A few years back I was on a bit of a whirlwind trip through various Mendoza vineyards that included a day spent in San Rafael, in the south, along with David and Rachel Cane, two wine, food and travel journalists from California. We were flown from Mendoza to San Rafael in a small, four-seater Cessna, a different approach to winery visiting. There was no question, particularly on the part of my companions, that wine tasting was a necessary conclusion to the flight. Making things much easier, the past few years, a group of wineries from San Rafael have held annual tastings here in Buenos Aires – I usually go, but I rarely write it up – mostly because my sense is that when I do post tasting notes, you all get bored. Ah well.
The tasting was held at the Algodon Mansion, here in Recoleta, a couple of days ago. The “trade” part of the tasting was a two hour block in the afternoon – I carefully arrived at the very beginning, these things get packed fast – by the time an hour into it rolled around, it was near impossible to approach any of the tables to taste anything. As such, I only got to work my way through most of the whites, roses and dessert wines, and didn’t get into the reds. Oh, how should I rate these – scale of 10?
Bodega Iaccarini Chardonnay 2013 – 100% Chardonnay, aged 3 months in French and American oak barriques with 2-3 years usage – fruit forward, stone fruits, medium high acidity, a hint of tannins, minerally, metallic, eucalyptus, short finish. [5/10]
Via Blanca Syrah Rosé 2013 – 100% Syrah, all stainless steel production – fruit forward, berry fruit, light earthiness, medium high acidity, and a hint of barnyard character towards the medium length finish. [6/10]
Jean Rivier Sauvignon Blanc 2015 – 100% Sauvignon Blanc – fruit forward, grapefruit and grapefruit pith, medium acidity, hint of metal, medium length finish. [7/10]
Jean Rivier Tocai 2013 – 100% Tocai Friulano – fruit forward, ripe apple, minerally, medium acidity, well balanced, long finish, one of the best Tocais I’ve tried outside of Italy – [8/10]
Jean Rivier Chardonnay 2013 – 100% Chardonnay – wood, wood, wood – all oak and coconut and vanilla upfront, with just hints of white pear in the background, fairly low, flat acidity, short finish. [5/10]
Jean Rivier Malbec Rosé 2015 – 100% Malbec – fruit forward, berries and plums, a bit of fizz to it, medium acidity, relatively full bodied for a rose, medium finish. [6/10]
Jean Rivier Cosecha Tardia 2012 – 100% Sauvignon Blanc, late harvest – fruit forward, melons, hint of graham flour, honey, medium sweet, well balanced, long finish. [7/10]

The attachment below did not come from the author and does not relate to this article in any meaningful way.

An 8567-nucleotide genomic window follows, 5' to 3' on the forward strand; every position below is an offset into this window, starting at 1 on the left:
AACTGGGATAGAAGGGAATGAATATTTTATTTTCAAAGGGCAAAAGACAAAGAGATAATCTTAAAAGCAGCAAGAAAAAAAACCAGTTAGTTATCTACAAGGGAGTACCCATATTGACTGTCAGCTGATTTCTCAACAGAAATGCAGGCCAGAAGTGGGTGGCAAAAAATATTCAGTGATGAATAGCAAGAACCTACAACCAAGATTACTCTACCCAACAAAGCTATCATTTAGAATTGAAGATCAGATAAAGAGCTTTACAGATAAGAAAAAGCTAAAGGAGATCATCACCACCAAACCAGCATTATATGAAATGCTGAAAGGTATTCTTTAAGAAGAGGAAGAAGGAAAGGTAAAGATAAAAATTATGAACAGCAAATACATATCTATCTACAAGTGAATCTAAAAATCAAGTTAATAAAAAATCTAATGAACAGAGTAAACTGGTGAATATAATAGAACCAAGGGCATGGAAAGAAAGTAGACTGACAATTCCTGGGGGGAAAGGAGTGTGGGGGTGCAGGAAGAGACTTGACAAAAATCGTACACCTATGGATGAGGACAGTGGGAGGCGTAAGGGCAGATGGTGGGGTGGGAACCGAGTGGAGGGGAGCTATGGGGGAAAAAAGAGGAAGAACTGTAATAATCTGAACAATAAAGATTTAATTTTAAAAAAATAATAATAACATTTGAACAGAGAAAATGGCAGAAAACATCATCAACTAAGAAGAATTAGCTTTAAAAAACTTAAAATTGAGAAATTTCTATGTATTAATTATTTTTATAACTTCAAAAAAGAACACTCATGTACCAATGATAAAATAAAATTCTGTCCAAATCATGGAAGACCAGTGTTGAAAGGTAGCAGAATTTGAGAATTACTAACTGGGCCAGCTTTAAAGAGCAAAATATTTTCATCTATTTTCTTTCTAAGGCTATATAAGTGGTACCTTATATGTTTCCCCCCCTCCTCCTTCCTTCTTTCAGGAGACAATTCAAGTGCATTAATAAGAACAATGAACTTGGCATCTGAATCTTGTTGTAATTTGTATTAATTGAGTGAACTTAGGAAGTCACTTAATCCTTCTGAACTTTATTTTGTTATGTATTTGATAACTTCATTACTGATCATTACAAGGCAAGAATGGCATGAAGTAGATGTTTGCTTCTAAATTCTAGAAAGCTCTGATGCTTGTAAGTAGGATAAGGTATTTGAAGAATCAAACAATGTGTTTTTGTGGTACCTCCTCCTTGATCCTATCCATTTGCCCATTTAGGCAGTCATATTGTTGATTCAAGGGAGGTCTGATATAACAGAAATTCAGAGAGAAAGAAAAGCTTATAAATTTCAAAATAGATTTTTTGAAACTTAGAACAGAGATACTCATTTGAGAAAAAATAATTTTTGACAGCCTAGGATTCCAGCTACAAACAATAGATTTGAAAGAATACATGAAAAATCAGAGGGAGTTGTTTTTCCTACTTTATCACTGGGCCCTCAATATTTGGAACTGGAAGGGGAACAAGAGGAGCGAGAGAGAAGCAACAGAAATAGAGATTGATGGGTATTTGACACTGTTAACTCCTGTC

Cason Iselin Tempranillo Rosé Doux 2015 – 100% Tempranillo, late harvest – quite sweet, fruit forward, red fruits and flowers, moderate acidity, short finish. [4/10]
Cason Iselin Sauvignon Blanc Doux 2015 – 100% Sauvignon Blanc, late harvest – weird bitterness, stony minerality, lemon pith, medium sweet, short finish. [4/10]
Goyenechea Tocai Dulce Natural 2015 – 100% Tocai Friulano – fruit forward, figs, medium sweet, medium acidity, very well balanced, long finish. [7/10]
Lorenza de Goyenechea Tardío Sauvignon Blanc 2013 – 100% Sauvignon Blanc, part stainless steel and part barrique matured – fruit forward, figs, cane molasses, graham, medium acidity, long finish, well balanced. [7/10]
Goyenechea Rosé Merlot 2014 – 100% Merlot, stainless steel maturation – light weight, sour cherry, stemmy, medium acidity, short finish. [4/10]
Alfredo Roca Tocai 2014 – 100% Tocai Friulano – austere, dry, high acidity, little fruit, water-chestnut, short finish. [3/10]
Alfredo Roca Torrontés 2014 – 100% Torrontés – dry, minerally, hints of apricot, wet stone, little fruit, medium finish. [4/10]
Alfredo Roca Chardonnay 2013 – 100% Chardonnay – minerally, dry, notable oak, green stemminess, medium to high acidity, short finish. [3/10]
Alfredo Roca Merlot Rosé – 100% Merlot – cherry, stemmy, dry, stony minerality, medium acidity, short finish. [3/10]
Just a note, this was a bit shocking. I’ve always liked Roca’s wines in past years, and used the Tocai from past vintages many times for our dinners – and while they do tend towards a drier, more minerally than fruit forward style, these were almost devoid of fruit, and just austere. I don’t know if something happened with the wines brought in for the tasting, or there’s been a change in winemaking style, but something was definitely off.
Efusivo Sauvignon Blanc 2015 – fruit forward, grapefruit, bell pepper, grassy, dry, high acidity, medium finish. [5/10]
Espumante 2015 – an as yet unnamed and unreleased wine, to be introduced later this year – 70% Pinot Noir, 30% Chardonnay – slightly foamy, medium high acidity, fruit forward with lots of berry fruit, medium finish, slightly one note – it’s clearly not ready to be released, I’d want to retaste it when they’ve got it to the point where they’re ready to do so.
Camino al Nevado Chardonnay 2013 – 100% Chardonnay – fruit forward, pear, herbal, quite high acidity, notable notes of shoe polish (Brettanomyces?), medium finish. [3/10]
Camino al Nevado Tempranillo Rosé 2012 – 100% Tempranillo – off dry, berry fruit, stony minerality, flat acidity, medium finish. [4/10]
Gamela Torrontés 2015 – 100% Torrontés – dry, apricots, minerally, medium high acidity, short finish. [5/10]
Pampa Estate Moscato 2014 – 100% Moscato (as best I can determine, this wine seems to be labeled for Pampa Beverages in the U.S., and isn’t offered here in Argentina – Lavaque does have a Moscato labeled Conquista here, though I don’t know if that’s the same wine just with a different label) – semi sweet, floral, ground cherries, medium acidity, well balanced, medium to long finish. [6/10]
Overall, a surprisingly poor showing for the tasting – admittedly, as noted, I didn’t get to the reds, and there were a couple of whites and roses that I didn’t get to either. It just got too crowded. Does make me wish I’d tried the reds instead though.